T1, T2 = TIP 31,
T3, T4 = TIP 32,
DI = 1N4007,
ALL MOTOR DIODES ARE IN5402,
IC1 = 4093,
IC2 = 4060,
LDR1, 2 = 10K AT FULL ILLUMINATION, INFINITE AT COMPLETE DARKNESS,
S1, S2 = HEAVY DUTY PUSH-TO-ON SWITCHES,
GENERAL PURPOSE AS PER SIZE,
SUNDRIES: WIRE, ENCLOSURE, SCREW/NUTS, SPACERS ETC.
The next page will deal with a straightforward procedure for building a solar tracker mechanism.
The idea of an automatic two axis solar tracker mechanism presented here looks a little complicated, but it is easy to understand. Explanation: the seasonal drift in the position of the sun may seem a bit sluggish, but, after a few weeks the change in the sun's position can be significant enough to affect the efficiency of a solar panel. Therefore, a single axis solar tracker may not be as useful under such conditions.
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Please note that the following is an engineering design idea and has not been tried practically. I think that once you read the entire article, you will agree regarding this concept’s high feasibility. With the help of the given diagram (click to enlarge), the complete mechanical working of this two-axis solar tracker can be understood as follows:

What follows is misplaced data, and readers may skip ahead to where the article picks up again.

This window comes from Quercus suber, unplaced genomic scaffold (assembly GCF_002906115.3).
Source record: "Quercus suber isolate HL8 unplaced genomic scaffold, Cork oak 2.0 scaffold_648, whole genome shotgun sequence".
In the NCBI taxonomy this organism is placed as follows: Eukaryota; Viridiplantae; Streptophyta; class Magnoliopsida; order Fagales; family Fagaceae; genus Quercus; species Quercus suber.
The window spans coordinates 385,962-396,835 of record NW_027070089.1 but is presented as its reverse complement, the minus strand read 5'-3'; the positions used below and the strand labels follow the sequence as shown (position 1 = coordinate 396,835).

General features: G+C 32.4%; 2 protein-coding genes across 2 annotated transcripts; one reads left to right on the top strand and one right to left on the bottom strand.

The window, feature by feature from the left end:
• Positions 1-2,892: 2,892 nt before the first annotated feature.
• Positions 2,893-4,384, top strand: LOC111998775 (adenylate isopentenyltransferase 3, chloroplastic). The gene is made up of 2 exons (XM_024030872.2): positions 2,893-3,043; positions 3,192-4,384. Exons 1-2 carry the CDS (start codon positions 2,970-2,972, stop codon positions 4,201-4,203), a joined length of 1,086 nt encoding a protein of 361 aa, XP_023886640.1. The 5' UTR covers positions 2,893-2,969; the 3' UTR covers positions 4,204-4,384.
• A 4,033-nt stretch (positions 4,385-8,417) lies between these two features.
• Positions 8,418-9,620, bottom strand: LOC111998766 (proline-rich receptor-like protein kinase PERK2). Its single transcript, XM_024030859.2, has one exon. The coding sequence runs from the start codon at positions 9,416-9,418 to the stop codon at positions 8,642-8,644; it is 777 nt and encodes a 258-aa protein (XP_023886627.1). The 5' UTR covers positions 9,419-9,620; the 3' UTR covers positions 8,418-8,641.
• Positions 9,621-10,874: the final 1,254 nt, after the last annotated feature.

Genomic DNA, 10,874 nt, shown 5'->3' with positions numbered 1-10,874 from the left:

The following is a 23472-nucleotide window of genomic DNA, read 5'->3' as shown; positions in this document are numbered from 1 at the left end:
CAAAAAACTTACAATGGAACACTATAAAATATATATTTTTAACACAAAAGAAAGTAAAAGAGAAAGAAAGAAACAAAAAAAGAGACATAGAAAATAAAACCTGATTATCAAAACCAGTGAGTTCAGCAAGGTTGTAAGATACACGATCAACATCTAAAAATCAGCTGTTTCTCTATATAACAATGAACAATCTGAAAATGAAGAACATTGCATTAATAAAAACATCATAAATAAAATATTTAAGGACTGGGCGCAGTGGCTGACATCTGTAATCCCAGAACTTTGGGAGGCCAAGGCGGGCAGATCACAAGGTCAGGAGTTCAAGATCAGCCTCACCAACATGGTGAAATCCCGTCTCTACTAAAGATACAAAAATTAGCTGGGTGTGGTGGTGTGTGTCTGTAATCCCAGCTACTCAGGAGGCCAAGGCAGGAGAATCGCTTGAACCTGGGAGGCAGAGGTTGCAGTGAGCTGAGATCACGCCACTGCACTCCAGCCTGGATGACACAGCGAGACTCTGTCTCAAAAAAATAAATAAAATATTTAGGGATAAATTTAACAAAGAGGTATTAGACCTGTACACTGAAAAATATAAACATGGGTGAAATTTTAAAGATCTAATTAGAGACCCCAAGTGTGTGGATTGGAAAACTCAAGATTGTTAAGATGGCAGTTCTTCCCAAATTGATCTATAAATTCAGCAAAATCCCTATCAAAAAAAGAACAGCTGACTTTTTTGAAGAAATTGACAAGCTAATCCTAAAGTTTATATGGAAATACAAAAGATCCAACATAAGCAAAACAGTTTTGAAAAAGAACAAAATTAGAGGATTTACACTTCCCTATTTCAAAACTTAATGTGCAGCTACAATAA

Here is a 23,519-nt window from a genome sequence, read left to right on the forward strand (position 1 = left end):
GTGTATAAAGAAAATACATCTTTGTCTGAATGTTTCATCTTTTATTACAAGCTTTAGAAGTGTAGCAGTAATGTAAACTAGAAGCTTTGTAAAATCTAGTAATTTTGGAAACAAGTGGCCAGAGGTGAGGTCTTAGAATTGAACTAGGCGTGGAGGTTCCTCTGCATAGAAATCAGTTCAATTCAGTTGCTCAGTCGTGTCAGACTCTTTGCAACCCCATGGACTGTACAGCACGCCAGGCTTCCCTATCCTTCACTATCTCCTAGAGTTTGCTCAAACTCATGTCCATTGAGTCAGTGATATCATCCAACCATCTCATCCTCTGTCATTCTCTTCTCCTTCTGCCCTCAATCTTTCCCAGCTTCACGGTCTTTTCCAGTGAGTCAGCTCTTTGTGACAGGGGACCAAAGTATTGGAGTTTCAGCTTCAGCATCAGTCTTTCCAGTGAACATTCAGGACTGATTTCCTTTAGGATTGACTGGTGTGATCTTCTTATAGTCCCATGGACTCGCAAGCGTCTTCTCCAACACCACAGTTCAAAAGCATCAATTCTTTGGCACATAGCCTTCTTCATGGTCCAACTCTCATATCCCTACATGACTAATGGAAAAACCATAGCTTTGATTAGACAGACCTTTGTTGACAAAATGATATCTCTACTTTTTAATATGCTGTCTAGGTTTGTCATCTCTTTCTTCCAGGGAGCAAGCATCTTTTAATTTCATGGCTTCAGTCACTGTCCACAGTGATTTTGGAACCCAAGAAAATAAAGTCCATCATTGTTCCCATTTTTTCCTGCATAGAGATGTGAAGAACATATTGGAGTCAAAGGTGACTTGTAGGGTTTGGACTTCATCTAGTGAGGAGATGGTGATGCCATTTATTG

We see that, broadly, the tracker is made up of a strong wooden base over which the whole assembly has been fitted.
The solar panel’s base is also wooden and is clamped to a rigid metallic frame through a couple of sets of movable hinges. It is so arranged that the panel is free to move through complete 90 degrees over its fixed central axis.
The bottom surface of the solar panel’s base carries a large gear G1 fixed over it, resembling an inverted “D."
An electric motor M1 is mounted and clamped firmly over a metallic extension coming out of the metallic frame itself.
The motor spindle also carries a gear and is appropriately integrated mechanically to the above explained “D" shaped gear G1. The rotation of the motor makes its gear interact with the gear G1 and forces the solar panel assembly to move radially over the vertical plane.
Thus, the activation of this motor results in the shifting of the solar panel through 90 degrees on both sides.
The above function takes care of the solar panel movement on one axis or on the vertical plane.
As we all know that the cycle of sunrise and sunset not only alters continuously throughout the day, but also changes with season. This makes accurate tracking pretty difficult over a single axis. Therefore, the system should be able to track the sun over the horizontal plane also i.e. laterally.